Al-Fayoum, the oasis, is considered neutral territory in the desert tribal wars. The elder chief emphasizes this tradition when Santiago confronts him with his vision of a future in which enemy warriors invade Al-Fayoum. There are two reasons for the neutrality of the oasis: first, both sides of the war have oases to protect, and so both share a strategic weakness, and, second, the oasis contains civilians, many of whom are women and children. Al-Fayoum therefore symbolizes neutrality, but also life and prosperity. The literal contrast between the stark surrounding desert and the rich and fruitful oasis echoes the contrast between the prevailing warfare of the desert and the safe haven of the oasis. The oasis demonstrates that a common morality exists among the tribes, even in the face of violent warfare. A neutral territory, which is respected by all parties, promises that there can be some measure of peace achieved on earth.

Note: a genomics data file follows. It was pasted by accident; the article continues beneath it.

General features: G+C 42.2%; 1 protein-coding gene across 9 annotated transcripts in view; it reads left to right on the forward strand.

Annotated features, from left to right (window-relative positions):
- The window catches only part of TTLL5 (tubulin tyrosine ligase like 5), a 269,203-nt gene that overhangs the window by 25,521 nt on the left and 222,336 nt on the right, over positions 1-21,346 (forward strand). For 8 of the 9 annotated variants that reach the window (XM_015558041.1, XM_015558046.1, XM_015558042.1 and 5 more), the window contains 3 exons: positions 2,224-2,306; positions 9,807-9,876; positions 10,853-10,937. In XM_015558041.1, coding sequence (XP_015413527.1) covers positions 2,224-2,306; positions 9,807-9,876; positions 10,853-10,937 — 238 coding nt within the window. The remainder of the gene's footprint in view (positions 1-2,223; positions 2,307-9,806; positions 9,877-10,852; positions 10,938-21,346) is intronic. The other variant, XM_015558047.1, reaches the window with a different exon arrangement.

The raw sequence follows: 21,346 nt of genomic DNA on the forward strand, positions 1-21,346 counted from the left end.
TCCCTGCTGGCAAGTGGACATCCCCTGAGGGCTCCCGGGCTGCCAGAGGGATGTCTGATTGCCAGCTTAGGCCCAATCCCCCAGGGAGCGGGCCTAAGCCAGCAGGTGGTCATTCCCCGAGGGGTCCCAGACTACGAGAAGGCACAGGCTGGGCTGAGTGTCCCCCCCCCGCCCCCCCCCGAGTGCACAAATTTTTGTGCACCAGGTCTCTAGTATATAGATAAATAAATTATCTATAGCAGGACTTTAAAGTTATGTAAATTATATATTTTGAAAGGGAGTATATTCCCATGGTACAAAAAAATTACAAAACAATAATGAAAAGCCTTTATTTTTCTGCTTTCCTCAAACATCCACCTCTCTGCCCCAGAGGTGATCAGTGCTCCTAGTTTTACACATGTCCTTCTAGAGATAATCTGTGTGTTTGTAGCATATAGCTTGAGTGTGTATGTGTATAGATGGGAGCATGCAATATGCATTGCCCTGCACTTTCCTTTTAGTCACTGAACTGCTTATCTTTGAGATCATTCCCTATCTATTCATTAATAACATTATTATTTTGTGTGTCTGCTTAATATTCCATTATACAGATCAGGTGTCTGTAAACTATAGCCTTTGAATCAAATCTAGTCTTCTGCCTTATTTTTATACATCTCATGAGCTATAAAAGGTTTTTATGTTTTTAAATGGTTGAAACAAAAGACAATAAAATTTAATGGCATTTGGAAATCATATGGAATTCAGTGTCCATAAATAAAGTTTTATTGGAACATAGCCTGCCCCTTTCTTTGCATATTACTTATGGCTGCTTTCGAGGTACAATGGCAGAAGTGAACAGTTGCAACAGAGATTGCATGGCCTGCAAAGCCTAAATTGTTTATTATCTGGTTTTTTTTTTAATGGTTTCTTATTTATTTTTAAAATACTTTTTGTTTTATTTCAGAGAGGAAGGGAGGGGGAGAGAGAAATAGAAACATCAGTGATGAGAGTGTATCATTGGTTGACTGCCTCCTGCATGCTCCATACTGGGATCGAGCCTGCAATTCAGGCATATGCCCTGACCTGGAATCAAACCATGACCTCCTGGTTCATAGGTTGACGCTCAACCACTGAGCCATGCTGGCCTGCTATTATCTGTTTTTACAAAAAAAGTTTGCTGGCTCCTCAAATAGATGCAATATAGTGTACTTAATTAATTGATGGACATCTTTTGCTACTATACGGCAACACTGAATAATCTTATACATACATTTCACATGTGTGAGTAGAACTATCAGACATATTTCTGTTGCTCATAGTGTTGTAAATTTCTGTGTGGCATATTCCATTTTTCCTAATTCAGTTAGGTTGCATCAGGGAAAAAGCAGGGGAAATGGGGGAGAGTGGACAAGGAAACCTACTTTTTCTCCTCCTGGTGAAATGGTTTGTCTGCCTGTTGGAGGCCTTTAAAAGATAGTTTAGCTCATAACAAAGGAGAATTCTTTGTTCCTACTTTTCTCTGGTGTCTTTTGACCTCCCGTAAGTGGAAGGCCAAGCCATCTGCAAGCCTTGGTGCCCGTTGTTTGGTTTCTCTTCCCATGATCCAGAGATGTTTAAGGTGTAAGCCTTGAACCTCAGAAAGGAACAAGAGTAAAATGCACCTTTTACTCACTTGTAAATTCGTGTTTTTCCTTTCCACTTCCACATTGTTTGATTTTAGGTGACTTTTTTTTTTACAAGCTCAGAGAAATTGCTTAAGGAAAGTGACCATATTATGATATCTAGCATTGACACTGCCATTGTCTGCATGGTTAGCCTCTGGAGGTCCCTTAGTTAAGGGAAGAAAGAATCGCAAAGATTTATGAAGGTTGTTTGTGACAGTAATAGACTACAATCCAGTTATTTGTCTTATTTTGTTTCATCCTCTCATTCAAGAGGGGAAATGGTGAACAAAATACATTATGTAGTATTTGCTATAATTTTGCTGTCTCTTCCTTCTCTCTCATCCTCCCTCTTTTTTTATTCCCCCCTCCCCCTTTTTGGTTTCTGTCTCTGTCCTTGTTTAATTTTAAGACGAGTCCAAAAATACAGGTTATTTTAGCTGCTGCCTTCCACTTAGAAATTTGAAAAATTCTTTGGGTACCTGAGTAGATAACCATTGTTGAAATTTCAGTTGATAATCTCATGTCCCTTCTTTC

The timeline below shows where the symbol The Oasis (Al-Fayoum) appears in The Alchemist. The colored dots and icons indicate which themes are associated with that appearance.
...Santiago and the Englishman’s conversation. He tells them that there's a caravan leaving today for Al-Fayoum. The Englishman says that this must be a good luck omen. He feels it was... (full context)
...can concentrate on the present, you'll be happy. Two nights, later he points out the oasis on the horizon. Santiago asks why they don't hurry there, and the camel driver responds,... (full context)
...tribespeople observe traditions because they have helped their people survive. And tradition says that the oasis is a neutral territory. At the same time, tradition says that the people of the... (full context)